Table 4 Final prescribing patterns charted against patient variables, including age, sex, a positive family history of a psychotic illness (FHx), a concomitant personality disorder (PD), alcohol, cannabis, or other illicit drug use
  1. 2.

    Exploratory analyses of medication effects on specific symptom subdomains

Table 5 shows the results of the multivariate analyses of medication combinations and change in mental state domain categories. From this, the general trend of polypharmacy having worse outcomes is replicated, and clozapine monotherapy is again associated with (at worst) being a member of the average improvement category on each mental state variable, and at best abnormal belief, perception and speech and thought domains show improvement in the above average category. Clozapine + quetiapine as dual therapy appears associated with worse than average outcomes (which likely reflects the principle of poorer outcomes in polypharmacy than a deleterious combination of medications). A similar trend is shown for clozapine + lamotrigine. Finally, quetiapine + valproate combined confer group-average improvement on appearance and behaviour.

Table 5 Exploratory multivariate analyses of medication on change in mental state domains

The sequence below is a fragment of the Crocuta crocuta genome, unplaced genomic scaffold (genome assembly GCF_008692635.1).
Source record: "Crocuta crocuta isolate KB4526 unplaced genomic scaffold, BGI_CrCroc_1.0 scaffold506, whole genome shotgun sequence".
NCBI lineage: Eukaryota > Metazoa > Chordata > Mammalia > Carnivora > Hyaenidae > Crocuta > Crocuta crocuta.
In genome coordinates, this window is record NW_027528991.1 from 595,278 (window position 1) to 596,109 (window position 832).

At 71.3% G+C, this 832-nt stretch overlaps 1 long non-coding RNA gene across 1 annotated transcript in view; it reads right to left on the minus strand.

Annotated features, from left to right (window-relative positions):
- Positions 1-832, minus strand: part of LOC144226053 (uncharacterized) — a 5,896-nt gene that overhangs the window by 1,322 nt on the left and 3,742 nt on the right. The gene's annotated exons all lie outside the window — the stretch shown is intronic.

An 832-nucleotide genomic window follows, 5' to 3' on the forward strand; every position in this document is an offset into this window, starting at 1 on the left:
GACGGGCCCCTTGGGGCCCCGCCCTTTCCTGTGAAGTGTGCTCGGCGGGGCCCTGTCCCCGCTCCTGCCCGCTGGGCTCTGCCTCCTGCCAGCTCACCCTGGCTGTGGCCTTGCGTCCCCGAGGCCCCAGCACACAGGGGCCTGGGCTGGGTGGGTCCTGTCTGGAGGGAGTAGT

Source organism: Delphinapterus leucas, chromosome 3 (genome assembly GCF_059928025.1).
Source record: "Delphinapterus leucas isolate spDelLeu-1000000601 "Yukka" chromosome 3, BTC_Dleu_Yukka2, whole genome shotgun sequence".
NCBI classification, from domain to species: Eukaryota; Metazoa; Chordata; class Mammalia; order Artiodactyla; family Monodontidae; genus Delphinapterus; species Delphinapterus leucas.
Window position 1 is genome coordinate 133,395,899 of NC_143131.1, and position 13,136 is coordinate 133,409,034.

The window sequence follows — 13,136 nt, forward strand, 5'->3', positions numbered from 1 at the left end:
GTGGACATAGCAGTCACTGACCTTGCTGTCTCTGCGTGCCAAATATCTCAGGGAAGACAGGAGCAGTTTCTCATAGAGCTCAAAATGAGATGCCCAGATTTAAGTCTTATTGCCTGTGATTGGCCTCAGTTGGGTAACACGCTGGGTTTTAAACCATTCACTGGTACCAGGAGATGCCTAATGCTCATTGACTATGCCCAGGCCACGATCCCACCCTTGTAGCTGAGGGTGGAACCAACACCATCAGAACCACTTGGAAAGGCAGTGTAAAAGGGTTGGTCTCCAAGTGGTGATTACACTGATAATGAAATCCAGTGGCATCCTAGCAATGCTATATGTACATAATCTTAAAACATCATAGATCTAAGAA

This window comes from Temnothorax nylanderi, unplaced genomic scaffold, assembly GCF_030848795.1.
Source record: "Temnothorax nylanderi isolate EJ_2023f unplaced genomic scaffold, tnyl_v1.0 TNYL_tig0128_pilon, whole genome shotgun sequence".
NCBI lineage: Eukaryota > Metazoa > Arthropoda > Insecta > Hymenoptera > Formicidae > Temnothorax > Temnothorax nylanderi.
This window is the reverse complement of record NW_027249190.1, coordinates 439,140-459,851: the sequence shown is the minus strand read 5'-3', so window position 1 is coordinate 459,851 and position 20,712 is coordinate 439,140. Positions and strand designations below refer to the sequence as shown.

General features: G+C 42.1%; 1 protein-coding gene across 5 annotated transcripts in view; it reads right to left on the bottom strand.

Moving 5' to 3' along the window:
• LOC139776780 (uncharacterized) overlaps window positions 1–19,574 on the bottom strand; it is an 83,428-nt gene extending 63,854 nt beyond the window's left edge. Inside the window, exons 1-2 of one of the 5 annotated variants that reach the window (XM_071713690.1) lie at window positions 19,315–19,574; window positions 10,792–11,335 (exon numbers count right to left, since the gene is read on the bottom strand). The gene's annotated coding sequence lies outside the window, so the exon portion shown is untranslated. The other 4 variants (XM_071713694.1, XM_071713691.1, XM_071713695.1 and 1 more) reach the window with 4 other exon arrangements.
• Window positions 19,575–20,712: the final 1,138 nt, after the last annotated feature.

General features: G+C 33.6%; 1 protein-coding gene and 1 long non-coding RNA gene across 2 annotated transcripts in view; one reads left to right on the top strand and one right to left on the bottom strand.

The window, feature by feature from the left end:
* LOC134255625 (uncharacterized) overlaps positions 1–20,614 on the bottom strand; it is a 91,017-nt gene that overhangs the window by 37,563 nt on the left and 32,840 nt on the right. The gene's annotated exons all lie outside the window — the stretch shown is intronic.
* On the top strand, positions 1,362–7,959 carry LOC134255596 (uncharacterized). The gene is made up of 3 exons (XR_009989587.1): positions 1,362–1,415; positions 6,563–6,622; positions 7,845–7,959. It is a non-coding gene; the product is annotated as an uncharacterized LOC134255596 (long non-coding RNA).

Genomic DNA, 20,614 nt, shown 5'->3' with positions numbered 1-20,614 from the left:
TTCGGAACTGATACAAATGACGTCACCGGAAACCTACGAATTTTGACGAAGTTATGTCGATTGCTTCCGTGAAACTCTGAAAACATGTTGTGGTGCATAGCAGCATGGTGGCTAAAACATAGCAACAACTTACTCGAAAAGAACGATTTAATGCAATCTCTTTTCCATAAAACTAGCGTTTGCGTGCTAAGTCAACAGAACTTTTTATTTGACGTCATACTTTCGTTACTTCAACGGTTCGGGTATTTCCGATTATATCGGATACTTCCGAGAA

The treatment protocol directs treatment to disabling symptoms, agnostic to categorical (ICD, DSM) disease category and therefore, we did not code schizoaffective patients separately from, for example, paranoid schizophrenia. The characteristics of schizoaffective patients compared with schizophrenia in terms of demographics and comorbidity has recently been documented by Pagel et al. [23]. In their meta-analysis, they compared 2684 people with a schizoaffective diagnoses, against 10814 patients diagnosed as having schizophrenia and showed that the schizoaffective group contained a higher proportion of females (52 %), a younger mean onset of illness of 23.3 (standard deviation +/− 3.8 years) with higher ratings of both psychotic and affective symptoms. It is therefore important and informative to examine the proportions of patients with a significant affective component (as compared to disorganised thought and speech, abnormal belief and perception) in our treatment refractory sample. Given all patients in our sample had high psychotic symptom loads, we further divided our data on the basis of affective symptoms as follows. The distribution of admission OPCRIT mental state variables significantly deviated from normality, so we computed the non-parametric Tukey five-number summary [24] yielding the median and upper-hinge which, in our sample, correspond to the 50th (median) and 75th percentile of the distribution of affective symptom load of the OPCRIT. We then analysed the demographics of the subsample with the highest affective symptom load, i.e. those with affective symptom load greater than 75th percentile/upper-hinge and compare with those below the 75th percentile. We found that 37/153 patients had affective symptom load greater than the 75th percentile. The median age of onset was 32 (IQR = 16) and 31.5 (IQR = 15.25) in the high and low affective symptom group respectively. In terms of gender proportions, in the high symptom load, 46 % were male and 54 % female, consistent with Pagel et al. [23]. In the lower affective symptom group, the proportions were 57 % male and 44 % female. We then summed symptom load on psychotic symptoms of speech and thought disorder, abnormal perception and belief for the high affective symptom group and compared them to the lower affective symptom group. A Kolmogorov-Smirnov test confirmed that the total psychotic symptom load differs between the high affective compared to the low affective symptom group (D = 0.419, p < 0.001) with the high affective symptom group having higher median summed psychotic symptom load of 29 (IQR = 15) compared to the low affective group with median 19.5 (IQR = 16.3). In summary, when compared with the findings of Pagel et al. [23], we found 37 / 153 patients had similar profiles to schizoaffective patients (versus schizophrenia without affective symptoms) with the exception that in our sample, the median age of onset was similar between the two groups.